• Identify any data on the redesigned URLA that you do not currently collect and develop a plan to obtain that data.
  • If you use a technology solution provider, reach out to them to ensure they have copies of the updated AUS specifications. Determine the type and timeframe of testing you need to conduct with your vendor and work with them to understand when they expect to be ready to produce and receive the new data interface files. Remember, you are not mandated to start submitting loan application submission files to the GSEs’ AUS systems until February 1, 2020.
  • If you maintain your own system, work with internal technical and business analysts to scope and schedule the tasks necessary to process the updated AUS specifications.
  • Regularly check each GSE’s URLA/ULAD web page for additional updates to the AUS specifications to ensure you are using the most recent version. Reach out to your GSE representatives, as needed, to confirm requirements and arrange testing with the GSEs.

24) Can a lender submit the current AUS formats with the redesigned URLA? UPDATED

No, the redesigned URLA cannot be used with the existing AUS formats; new formats must be used due to the differences in the data collection between the redesigned URLA and the old URLA. The redesigned URLA may be used starting July 2019. Lenders using the redesigned URLA must use the updated AUS Specifications for each GSE – for Fannie Mae, DU Specification MISMO V3.4, and for Freddie Mac, Loan Product Advisor v5.0.0n.

The entire FAQ can be found at https://www.fanniemae.com/content/faq/urla-ulad-faqs.pdf.

Another question asked if the URLA/Form 1003 was required to be used for mortgage loans? The answer is No, it is not. It may be required by investors, however, as the URLA/Form 1003 is a “standardized” and accepted form; but if the bank has the required information for its real estate loan there is no format that is required under Regs B, C or Z, only certain pieces of information. The URLA/Form 1003 meets the information requirements.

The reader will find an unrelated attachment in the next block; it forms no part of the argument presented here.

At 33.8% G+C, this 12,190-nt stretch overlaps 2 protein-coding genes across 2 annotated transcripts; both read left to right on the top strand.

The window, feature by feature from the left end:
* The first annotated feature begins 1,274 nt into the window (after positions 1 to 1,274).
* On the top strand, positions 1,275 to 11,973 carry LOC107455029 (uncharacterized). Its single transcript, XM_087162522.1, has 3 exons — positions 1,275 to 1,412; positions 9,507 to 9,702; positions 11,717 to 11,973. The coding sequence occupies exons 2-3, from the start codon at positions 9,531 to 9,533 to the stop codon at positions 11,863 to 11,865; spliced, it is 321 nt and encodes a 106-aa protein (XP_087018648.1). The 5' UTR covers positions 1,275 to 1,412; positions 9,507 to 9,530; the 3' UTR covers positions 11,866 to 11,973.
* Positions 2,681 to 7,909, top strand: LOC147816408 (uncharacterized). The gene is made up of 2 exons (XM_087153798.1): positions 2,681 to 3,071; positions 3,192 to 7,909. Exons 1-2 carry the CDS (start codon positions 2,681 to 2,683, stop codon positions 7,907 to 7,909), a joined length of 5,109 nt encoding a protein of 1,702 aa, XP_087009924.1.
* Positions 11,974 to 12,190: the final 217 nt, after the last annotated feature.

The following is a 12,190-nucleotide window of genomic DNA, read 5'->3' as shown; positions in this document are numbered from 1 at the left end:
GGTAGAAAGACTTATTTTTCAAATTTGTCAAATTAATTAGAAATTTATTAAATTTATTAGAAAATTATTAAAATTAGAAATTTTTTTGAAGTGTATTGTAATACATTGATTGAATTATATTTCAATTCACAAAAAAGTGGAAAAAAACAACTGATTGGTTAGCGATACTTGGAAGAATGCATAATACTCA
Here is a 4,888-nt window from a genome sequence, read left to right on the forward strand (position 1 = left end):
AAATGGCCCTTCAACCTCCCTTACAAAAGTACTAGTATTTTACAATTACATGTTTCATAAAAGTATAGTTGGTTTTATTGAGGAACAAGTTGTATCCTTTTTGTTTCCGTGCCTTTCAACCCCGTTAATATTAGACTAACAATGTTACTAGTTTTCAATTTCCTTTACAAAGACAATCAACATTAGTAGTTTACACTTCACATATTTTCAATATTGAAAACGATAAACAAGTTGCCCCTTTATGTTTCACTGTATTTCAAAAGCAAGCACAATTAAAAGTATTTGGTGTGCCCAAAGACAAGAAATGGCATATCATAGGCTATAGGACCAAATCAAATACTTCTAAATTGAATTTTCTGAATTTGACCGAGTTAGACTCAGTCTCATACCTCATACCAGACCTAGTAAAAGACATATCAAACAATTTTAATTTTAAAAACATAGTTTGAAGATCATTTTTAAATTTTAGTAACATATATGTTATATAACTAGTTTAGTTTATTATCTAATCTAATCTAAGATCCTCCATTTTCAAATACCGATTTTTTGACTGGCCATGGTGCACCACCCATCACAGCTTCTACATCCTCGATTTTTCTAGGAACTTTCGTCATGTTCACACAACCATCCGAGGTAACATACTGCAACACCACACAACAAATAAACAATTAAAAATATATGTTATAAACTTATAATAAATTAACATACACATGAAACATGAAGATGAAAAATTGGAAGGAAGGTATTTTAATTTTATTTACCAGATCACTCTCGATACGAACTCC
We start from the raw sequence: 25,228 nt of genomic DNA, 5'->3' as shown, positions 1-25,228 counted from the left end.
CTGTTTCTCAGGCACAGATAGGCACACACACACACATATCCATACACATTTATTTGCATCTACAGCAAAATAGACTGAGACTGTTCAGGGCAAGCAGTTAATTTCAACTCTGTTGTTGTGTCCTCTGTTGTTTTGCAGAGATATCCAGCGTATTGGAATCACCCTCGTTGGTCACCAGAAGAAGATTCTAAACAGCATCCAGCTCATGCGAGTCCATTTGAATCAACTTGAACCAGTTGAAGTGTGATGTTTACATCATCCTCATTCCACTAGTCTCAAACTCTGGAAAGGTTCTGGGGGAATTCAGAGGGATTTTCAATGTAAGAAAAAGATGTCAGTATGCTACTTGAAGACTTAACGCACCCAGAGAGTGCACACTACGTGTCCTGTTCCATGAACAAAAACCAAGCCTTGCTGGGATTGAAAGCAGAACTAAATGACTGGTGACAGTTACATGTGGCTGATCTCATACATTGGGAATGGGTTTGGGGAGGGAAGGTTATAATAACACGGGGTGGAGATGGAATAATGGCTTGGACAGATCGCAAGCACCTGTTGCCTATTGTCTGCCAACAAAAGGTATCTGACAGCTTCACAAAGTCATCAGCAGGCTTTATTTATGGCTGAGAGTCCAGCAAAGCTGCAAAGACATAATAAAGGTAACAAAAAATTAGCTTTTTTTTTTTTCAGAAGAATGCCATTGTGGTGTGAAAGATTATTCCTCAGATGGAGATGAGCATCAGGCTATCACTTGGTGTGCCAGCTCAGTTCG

As an example, national banks are overseen by the Office of the Comptroller of the Currency (OCC). National banks not subject to HMDA that received 50 or more home loan applications during the previous calendar year may choose either of the two recordkeeping systems. They may maintain HMDA-like records, or record and maintain the Monthly Home Loan Activity Format under the Fair Housing Home Loan Data System (12 CFR 27). This includes the number of applications received, closed, denied, and withdrawn. More specific information includes:

  • Application information including:
    – date of application
    – type of loan (purchase, construction-permanent, refinance)
    – any government insurance and type
    – is it an application or inquiry
    – case number
    – race/national origin
    – property location (complete street address and census if located in one in which the bank has an office)
  • If an appraisal is completed:
    • The appraised value; and
    • The census tract number, where available, for those properties that are in a Metropolitan Statistical Area (MA) in which the bank has a home office or branch office.
  • Disposition of loan application using the following categories:
    • Withdrawn before terms were offered;
    • Withdrawn after terms were offered;
    • Denied;
    • Terms offered and accepted by applicant(s).
  • If final terms are offered, whether or not accepted:
    • The loan amount.
    • Whether private mortgage insurance is required, and if so, the terms of the insurance.
    • Whether a deposit balance is required, and if so, the amount.
    • The note (simple) interest rate.
    • The number of months to maturity of the loan offered.
    • Points,
    • Commitment date.
  • The type of mortgage using the following categories:
    • Standard Fixed Payment;
    • Variable Rate;
    • Graduated Payment;
    • Rollover;
    • Other.
  • The name or identification of the bank office where the application was submitted.
  • Whenever credit is denied, copy of the Equal Credit Opportunity Act credit notice and statement of credit denial.
  • Any additional information used by the bank in determining whether or not to extend credit, or in establishing the terms.

As luck would have it, this information would be in your loan file and much of it would be on your URLA/Form 1003. National banks must attempt to gather the application information. I once asked my OCC examiner what “attempt to gather” meant and he replied that if we used the URLA/Form 1003 with the applicants, then we have met that “attempt to gather” standard.

Now, the longer answer to the original questions as to when may a bank start using the new URLA/Form 1003, the effective date on the form itself is July 2019 and it should not be used before that. The GSEs will require the use of the redesigned URLA for all new loan applications in February 2020, so your bank has time to train and adopt the new form. Now is the time to review the new form and understand what the changes are, what new data is requested, and how you will begin using the form. Your investors may be communicating with you already as to requirements they may have on usage.